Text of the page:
Fiscal '97 request hits the street
- By Elana Varon, FCW Staff
- Mar 31, 1996
In an election-year budget that is certain to be rewritten by Congress, the Clinton administration proposed fiscal 1997 funding increases for some key agency information systems and asked to spend more on technology research programs that have had a prominent place among its economic development initiatives.
With much of the fiscal 1996 budget unresolved last week, however, officials from several agencies—especially those targeted by Congress for major cuts this year—said their spending plans are little more than guesses. One Department of Health and Human Services official who requested anonymity said his office was still "running the numbers" for the HHS-wide information technology budget and could not provide any details about its proposal.
"When you compare the FY97 budget with the FY96 budget, we're using our best guess," said John Gibbons, Clinton's science and technology adviser. "We still don't have appropriations bills for the year we've nearly completed."
As in past years, Tax Systems Modernization, the now decade-old Internal Revenue Service program to replace its outmoded computer systems, received among the largest dollar increases in the budget proposal. The administration requested $850 million for the program, up $155 million, despite questions about the project's viability and threats by lawmakers to cancel it entirely.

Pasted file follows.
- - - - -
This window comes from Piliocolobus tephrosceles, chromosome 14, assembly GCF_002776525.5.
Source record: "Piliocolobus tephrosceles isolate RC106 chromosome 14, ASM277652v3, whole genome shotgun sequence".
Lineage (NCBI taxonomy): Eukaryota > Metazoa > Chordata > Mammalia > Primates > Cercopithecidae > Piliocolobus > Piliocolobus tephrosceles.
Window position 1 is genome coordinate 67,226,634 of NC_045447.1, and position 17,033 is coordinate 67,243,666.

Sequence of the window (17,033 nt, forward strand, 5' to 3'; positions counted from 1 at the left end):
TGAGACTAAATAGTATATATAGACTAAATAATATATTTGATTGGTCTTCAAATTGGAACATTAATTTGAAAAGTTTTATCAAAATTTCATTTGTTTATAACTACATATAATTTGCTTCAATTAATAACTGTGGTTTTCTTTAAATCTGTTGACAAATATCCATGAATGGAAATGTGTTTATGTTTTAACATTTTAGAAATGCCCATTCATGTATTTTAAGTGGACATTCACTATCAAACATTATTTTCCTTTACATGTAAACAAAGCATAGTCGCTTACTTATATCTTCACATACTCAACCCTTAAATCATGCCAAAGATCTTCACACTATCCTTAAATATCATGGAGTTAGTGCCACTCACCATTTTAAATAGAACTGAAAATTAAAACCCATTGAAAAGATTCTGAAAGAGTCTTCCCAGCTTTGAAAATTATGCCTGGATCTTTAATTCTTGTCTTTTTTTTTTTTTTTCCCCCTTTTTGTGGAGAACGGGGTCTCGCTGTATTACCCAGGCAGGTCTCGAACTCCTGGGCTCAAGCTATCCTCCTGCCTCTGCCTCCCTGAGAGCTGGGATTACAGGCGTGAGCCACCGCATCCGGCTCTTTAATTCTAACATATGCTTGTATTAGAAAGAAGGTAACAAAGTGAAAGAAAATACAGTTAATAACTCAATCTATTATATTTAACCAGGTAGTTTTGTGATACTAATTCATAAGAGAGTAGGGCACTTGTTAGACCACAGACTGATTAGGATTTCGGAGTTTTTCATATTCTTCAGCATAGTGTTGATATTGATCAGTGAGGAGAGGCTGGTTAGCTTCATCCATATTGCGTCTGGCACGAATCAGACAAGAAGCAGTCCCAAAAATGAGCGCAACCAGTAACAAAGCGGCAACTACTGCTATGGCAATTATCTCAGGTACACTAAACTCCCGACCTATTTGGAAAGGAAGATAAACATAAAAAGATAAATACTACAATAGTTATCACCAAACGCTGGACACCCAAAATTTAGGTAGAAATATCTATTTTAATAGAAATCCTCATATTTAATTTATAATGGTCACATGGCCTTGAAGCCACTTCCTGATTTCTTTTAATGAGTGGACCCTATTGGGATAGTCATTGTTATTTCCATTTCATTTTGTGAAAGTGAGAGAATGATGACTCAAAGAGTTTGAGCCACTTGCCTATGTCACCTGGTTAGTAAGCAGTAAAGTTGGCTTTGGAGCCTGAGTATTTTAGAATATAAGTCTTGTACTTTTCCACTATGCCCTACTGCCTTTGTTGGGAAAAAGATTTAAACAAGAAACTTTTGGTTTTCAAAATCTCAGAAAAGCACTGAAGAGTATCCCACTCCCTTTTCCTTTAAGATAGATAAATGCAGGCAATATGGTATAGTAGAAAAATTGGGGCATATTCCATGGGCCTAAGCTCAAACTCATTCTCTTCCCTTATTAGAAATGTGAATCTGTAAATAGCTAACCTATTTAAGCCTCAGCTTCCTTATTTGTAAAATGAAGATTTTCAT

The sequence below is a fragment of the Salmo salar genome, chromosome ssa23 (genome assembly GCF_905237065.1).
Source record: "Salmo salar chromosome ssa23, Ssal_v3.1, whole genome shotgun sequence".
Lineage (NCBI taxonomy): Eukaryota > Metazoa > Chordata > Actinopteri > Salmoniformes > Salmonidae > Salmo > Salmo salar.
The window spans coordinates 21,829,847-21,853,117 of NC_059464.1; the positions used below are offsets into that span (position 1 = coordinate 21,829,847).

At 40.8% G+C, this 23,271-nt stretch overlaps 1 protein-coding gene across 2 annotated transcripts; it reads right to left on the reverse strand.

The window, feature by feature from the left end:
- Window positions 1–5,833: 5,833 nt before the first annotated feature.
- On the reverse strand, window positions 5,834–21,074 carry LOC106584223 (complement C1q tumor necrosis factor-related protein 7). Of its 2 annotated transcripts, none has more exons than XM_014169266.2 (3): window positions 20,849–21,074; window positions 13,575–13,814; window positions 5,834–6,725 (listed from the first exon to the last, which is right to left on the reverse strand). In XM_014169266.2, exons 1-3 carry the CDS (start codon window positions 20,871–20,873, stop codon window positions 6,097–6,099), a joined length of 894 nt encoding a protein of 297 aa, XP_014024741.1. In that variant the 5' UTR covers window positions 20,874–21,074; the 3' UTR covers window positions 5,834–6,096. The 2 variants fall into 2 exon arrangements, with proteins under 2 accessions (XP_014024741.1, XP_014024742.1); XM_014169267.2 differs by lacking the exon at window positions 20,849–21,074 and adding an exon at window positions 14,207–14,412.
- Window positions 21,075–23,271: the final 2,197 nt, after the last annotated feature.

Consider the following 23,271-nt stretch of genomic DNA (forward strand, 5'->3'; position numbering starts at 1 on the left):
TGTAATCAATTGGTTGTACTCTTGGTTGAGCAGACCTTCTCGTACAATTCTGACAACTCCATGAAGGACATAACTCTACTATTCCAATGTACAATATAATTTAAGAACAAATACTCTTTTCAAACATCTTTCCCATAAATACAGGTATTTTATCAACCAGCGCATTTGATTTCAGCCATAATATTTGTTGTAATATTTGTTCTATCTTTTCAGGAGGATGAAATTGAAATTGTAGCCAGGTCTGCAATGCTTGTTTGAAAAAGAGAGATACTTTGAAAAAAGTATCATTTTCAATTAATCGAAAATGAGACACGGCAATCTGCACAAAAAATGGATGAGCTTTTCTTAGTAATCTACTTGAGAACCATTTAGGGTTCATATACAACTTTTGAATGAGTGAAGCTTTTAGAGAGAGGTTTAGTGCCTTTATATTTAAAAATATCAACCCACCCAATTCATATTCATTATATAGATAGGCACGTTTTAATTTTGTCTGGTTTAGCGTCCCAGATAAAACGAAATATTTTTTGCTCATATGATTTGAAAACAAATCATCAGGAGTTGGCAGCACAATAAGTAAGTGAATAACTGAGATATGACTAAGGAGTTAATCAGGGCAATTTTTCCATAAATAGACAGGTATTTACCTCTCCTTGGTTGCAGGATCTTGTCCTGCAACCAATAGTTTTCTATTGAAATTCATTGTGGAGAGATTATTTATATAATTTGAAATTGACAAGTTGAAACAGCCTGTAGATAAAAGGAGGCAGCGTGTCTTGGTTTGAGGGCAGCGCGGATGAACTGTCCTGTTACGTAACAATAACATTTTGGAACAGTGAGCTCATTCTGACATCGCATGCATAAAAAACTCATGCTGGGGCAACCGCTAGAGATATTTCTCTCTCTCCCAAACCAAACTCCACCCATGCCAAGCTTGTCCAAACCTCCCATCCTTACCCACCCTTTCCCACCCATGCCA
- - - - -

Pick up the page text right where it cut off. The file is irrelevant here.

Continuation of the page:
Other programs, including several systems that are planned to be deployed this year, would benefit from large percentage increases proposed for their budgets.
The Health Care Financing Administration, which runs Medicare, asked for $75 million—almost triple its current spending—to develop a testing facility, start up an operating site and convert Medicare contractor files for the $127 million Medicare Transaction System program. HCFA plans to begin installing MTS nationwide in September 1997.
Meanwhile, the National Weather Service wants $119.8 million, a 133 percent increase, for its Advanced Weather Interactive Processing System. The funds would be spent on equipment, software development and nationwide deployment of the system.
The Census Bureau would more than double its spending on technology for the 2000 population count, proposing a $106 million budget for next year to plan and conduct tests of its data collection and processing systems. The agency's budgets for data processing and computer-assisted survey information collection would also increase.